Dogs bury bones. Squirrels gather nuts to last through the winter. Camels store food and water so they can travel many days across deserts.
But do pigs save anything? No! Pigs save nothing! They bury nothing! They store nothing!
So why do we save our coins in a piggy bank?
Because someone made a mistake.
During The Middle Ages, in about the fifteenth century, metal was expensive and seldom used for household wares. Instead, dishes and pots were made of an economical clay called “pygg”. Whenever housewives could save an extra coin, they dropped it into one of their clay jars. They called this their “pygg bank”, hence, “piggy bank”.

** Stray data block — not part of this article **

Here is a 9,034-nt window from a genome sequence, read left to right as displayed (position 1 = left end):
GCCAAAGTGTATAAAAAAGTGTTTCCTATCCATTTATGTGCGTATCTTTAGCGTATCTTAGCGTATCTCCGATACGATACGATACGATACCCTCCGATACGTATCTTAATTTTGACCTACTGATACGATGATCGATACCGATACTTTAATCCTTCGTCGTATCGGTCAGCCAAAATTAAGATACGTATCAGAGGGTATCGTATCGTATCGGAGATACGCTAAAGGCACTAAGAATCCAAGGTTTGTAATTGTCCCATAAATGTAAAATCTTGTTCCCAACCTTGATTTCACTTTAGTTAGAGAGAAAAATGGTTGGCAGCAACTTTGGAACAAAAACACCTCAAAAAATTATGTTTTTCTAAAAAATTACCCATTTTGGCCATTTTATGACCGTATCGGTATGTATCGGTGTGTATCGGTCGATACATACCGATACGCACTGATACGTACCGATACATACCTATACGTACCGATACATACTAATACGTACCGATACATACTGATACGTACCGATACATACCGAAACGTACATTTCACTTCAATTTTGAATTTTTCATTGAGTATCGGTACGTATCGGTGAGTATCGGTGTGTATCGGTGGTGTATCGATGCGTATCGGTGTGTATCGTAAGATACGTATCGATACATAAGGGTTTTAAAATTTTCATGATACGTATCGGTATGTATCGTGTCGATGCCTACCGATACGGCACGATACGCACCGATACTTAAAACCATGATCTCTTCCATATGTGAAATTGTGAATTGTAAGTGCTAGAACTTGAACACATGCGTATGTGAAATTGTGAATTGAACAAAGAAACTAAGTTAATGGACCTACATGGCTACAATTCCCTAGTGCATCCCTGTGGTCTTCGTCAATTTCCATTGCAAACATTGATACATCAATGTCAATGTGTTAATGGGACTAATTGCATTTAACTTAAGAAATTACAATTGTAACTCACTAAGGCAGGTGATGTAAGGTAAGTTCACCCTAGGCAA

Over the next two hundred to three hundred years, people forgot that “pygg” referred to the earthenware material. In the nineteenth century when English potters received requests for piggy banks, they produced banks shaped like a pig. Of course, the pigs appealed to the customers and delighted the children.
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